Will the new league really be able, or willing, to shell out that kind of money to keep an unproven teenager from going overseas? Or, will the new league, much like MLS, have to resign itself to losing its best talent?

And, with such cost constraints, will the new league be able to attract the big stars, like Marta, that the WPS was able to?

Finally, Gulati indicated that the league had a “handshake” agreement for a national sponsor and “preliminary” discussions for a television contract. Neither of the words in quotes are exactly confidence inspiring.

Will the new league end up helping Mexico and Canada more than the United States?

One of the great unspoken truths of the men’s American soccer league, Major League Soccer, is that it has helped build the national teams of the United States’ CONCACAF competition as much as it has helped the USMNT.

The latest World Cup qualification cycle is a great example of how talent developed in MLS has actually made it more difficult for the U.S. men’s team.

On the women’s side, with Canada emerging as one of the great rivals for the USWNT, will the new league end up helping them close the gap more than help America widen that same gap?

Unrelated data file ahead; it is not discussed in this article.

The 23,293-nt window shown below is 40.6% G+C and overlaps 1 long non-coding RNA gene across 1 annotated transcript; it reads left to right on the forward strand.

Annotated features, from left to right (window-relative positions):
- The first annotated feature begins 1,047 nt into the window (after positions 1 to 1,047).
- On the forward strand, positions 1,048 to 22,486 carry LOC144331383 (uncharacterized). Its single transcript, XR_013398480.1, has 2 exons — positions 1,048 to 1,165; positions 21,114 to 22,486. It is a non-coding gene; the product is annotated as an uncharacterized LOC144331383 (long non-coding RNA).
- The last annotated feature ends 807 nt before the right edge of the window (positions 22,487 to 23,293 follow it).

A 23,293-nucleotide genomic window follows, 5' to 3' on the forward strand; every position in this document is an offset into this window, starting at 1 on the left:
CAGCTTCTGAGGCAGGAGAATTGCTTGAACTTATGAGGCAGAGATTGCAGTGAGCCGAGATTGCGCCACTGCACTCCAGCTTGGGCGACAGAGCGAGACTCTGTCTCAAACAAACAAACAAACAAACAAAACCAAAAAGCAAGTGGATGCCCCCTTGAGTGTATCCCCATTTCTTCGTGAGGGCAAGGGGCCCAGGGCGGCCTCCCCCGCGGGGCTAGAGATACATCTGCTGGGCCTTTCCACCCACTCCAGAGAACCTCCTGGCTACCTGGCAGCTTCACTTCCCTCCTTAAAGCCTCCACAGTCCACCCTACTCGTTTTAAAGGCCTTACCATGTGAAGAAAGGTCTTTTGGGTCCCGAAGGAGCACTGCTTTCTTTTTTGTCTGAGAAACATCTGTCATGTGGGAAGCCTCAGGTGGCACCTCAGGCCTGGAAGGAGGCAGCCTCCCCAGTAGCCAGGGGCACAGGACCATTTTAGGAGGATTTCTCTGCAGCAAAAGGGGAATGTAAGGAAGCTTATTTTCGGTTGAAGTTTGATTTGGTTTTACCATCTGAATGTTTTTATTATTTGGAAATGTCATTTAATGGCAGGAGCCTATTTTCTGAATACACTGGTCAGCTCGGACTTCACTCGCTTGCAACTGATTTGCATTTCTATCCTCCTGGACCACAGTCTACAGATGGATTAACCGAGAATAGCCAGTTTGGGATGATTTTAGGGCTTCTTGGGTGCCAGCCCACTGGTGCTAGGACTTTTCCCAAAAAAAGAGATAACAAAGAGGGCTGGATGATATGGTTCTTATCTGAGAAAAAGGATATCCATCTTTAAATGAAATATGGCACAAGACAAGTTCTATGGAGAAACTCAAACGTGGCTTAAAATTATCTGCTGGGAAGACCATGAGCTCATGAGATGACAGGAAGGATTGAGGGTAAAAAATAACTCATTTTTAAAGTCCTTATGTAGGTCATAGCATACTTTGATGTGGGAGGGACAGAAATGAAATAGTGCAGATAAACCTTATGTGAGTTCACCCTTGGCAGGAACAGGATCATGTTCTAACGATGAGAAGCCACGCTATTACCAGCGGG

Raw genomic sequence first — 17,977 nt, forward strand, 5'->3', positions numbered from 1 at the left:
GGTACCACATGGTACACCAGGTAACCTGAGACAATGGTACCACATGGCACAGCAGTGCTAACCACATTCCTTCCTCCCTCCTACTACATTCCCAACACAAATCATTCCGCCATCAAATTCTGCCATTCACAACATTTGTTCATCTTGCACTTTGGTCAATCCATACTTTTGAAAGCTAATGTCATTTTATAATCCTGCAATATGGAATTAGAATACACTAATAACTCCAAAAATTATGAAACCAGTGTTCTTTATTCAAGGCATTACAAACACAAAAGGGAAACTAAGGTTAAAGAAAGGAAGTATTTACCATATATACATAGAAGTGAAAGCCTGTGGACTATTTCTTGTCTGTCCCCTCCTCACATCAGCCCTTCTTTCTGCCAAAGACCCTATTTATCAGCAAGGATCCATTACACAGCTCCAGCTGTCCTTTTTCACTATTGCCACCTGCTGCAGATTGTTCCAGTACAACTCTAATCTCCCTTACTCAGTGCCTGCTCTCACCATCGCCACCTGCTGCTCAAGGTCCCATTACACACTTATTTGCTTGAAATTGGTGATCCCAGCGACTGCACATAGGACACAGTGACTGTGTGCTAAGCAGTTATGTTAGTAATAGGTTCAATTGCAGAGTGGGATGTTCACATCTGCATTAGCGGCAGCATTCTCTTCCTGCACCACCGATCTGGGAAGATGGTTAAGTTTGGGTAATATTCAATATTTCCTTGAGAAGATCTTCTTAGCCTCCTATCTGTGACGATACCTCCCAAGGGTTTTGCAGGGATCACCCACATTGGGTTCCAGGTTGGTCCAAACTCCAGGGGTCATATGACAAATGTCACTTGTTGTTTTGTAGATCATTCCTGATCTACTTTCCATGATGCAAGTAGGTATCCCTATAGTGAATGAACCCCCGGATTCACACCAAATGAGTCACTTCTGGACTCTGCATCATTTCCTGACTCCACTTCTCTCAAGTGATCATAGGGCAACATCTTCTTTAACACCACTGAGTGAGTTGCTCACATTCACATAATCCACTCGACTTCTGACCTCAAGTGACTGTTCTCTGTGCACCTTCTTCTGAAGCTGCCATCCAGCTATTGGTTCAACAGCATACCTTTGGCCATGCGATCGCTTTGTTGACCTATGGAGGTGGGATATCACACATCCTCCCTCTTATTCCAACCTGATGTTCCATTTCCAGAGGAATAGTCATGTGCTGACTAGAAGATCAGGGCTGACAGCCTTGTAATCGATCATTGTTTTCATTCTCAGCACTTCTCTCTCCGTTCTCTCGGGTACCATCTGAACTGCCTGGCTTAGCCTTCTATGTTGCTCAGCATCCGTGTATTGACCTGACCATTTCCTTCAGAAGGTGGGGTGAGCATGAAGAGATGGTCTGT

And while Mexico may be easily dismissed by many fans of the women’s game, it shouldn’t be forgotten that Mexico beat the USWNT in CONCACAF World Cup qualifying in 2010 and the U.S. had to play a home-and-away series against Italy to even make the tournament.

In the end, only time will tell if this new league is sustainable and if it will help develop talent for the USWNT. In the meantime, I for one, will be happy to be able to presumably watch my favorite USWNT players next spring playing right here in America.

John D. Halloran
johnhalloran@hotmail.com


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3 Responses to New Women’s Professional Soccer League: Positives, Negatives and Questions

  1. DE Dupuis on November 27, 2012 at 5:59 am

    Lots of questions about the new league – nice summary.
    At the end of the day its probably going to be the best solution to a tough problem, but a long way from an optimal solution.